Veteran Journalist and Broadcaster Connects the Art of Listening to Activism

Barbara Hamm Lee has refined her listening skills over many years as a producer of television and radio shows. She worked with Oprah Winfrey decades ago in Baltimore, and she currently hosts the popular WHRV (89.5 FM) public radio show, “Another View,” which looks at issues from an African-American perspective.

Over the decades, she has listened to hundreds, perhaps thousands, of stories and shared those narratives with the public. As she told Norfolk Academy students as part of Seminar 2018 in the school’s Year of Listening, when you listen completely, you don’t just listen with your ears. “You listen,” she said, “with everything.”

Yet, even someone who listens as part of her professional life can blunder. Mrs. Lee opened with an instructive story about a time when she failed to listen to her best friend, Wanda. Mrs. Lee described Wanda as someone who had her act together in every way—professional and family life, beautiful home, and a great sense of humor.

So when Wanda told Mrs. Lee during a phone call, “I am having a really tough time this Christmas,” Mrs. Lee admits that she just wasn’t listening. “I launched into a story about me,” she said. “I made it all about me.” When she finished, there was silence from Wanda, and then they ended the call. It was only a month later, during a second phone call, that Wanda spoke to Mrs. Lee about her lack of sensitivity, a challenge that shook her to the core.

If I can’t be there for my best friend when she is reaching out...it made me learn to listen,” she said. “You have to listen for underlying meaning. If I had been listening, I would have heard the tremor in her voice. I would have paid attention to silence; sometimes, silence says a whole lot.”

In another story, she revealed the dangers arising from society’s refusal to listen to words of wisdom. In 1968, when she was 11-years-old and living in Baltimore, the city erupted in chaos at the news of Dr. Martin Luther King Jr.’s assassination. Despite Dr. King’s message of nonviolent resistance as a way of fighting segregation, the black community turned to looting and burning down homes as a form of protest and dealing with overwhelming grief.

Mrs. Lee said her family was the second black family to integrate their neighborhood; she recalled nailing a black ribbon on the door of her home and tying another black ribbon to the antenna of her family’s car to prevent her family’s property from being vandalized, and hearing "the old people” say with regret, “Dr. King would not have wanted this.” She noted, “People were not listening to one another or to Dr. King’s message. That was the year my activism started.”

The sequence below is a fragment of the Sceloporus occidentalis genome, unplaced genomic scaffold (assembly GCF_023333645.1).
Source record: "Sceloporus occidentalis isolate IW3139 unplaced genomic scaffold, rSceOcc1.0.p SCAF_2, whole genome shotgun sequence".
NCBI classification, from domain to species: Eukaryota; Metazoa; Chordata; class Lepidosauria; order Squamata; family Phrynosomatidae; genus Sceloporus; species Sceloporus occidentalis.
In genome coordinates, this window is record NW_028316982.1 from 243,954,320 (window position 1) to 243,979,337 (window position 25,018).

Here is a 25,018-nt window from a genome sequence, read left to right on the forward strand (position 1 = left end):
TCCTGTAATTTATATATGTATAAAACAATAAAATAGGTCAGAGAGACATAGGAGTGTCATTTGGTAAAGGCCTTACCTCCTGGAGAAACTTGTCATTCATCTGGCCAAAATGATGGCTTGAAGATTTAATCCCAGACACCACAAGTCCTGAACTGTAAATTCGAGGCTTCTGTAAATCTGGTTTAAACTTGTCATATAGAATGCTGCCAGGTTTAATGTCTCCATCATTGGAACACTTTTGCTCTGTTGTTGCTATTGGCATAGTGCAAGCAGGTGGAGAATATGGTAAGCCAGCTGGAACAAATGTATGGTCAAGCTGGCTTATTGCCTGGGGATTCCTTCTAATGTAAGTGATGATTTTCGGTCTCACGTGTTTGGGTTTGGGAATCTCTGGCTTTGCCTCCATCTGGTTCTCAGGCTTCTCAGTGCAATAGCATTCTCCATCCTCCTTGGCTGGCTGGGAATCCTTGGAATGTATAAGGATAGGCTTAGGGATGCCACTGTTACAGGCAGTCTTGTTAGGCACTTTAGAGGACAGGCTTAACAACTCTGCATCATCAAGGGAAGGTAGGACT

Nearly two decades later, when Mrs. Lee was working at the ABC affiliate in Baltimore, she had a shocking lesson in the persistence of racism in the city, when she was setting up an interview with the president of a neighborhood civic league.While on the phone with Mrs. Lee, the civic league president commented about the television crew, “I hope none of the people are black. I hate black people.” Despite that inauspicious start, Mrs. Lee went to the interview with the crew, several of whom were African-American. She recalled that the civic league president was so surprised and “taken with all of us,” that she promised to invite Mrs. Lee to her Christmas party—an invitation that, she wryly noted, never came.

Mrs. Lee has continued her activism and community involvement throughout her life. In recent years, she has served as Chair of the Board of Commissioners of the Norfolk Redevelopment and Housing Authority. She spoke to the students about the challenges of redeveloping 200 acres in the St. Paul area that includes 4,200 residents in three public housing communities: Tidewater Gardens, Calvert Square, and Young Terrace. Those neighborhoods are near Tidewater Park Elementary School, where the Norfolk Academy Literacy Fellows hold a weekly Writing Club for students.

The city of Norfolk has plans for what is called “mixed use” development—homes, apartments, commercial areas, schools, and parks. “It is going to take a lot of talking and a lot of listening to what is going on in St. Paul,” she said to the Upper School students. “I want you to listen, because what will happen will shape the City of Norfolk and the community that you live in.”


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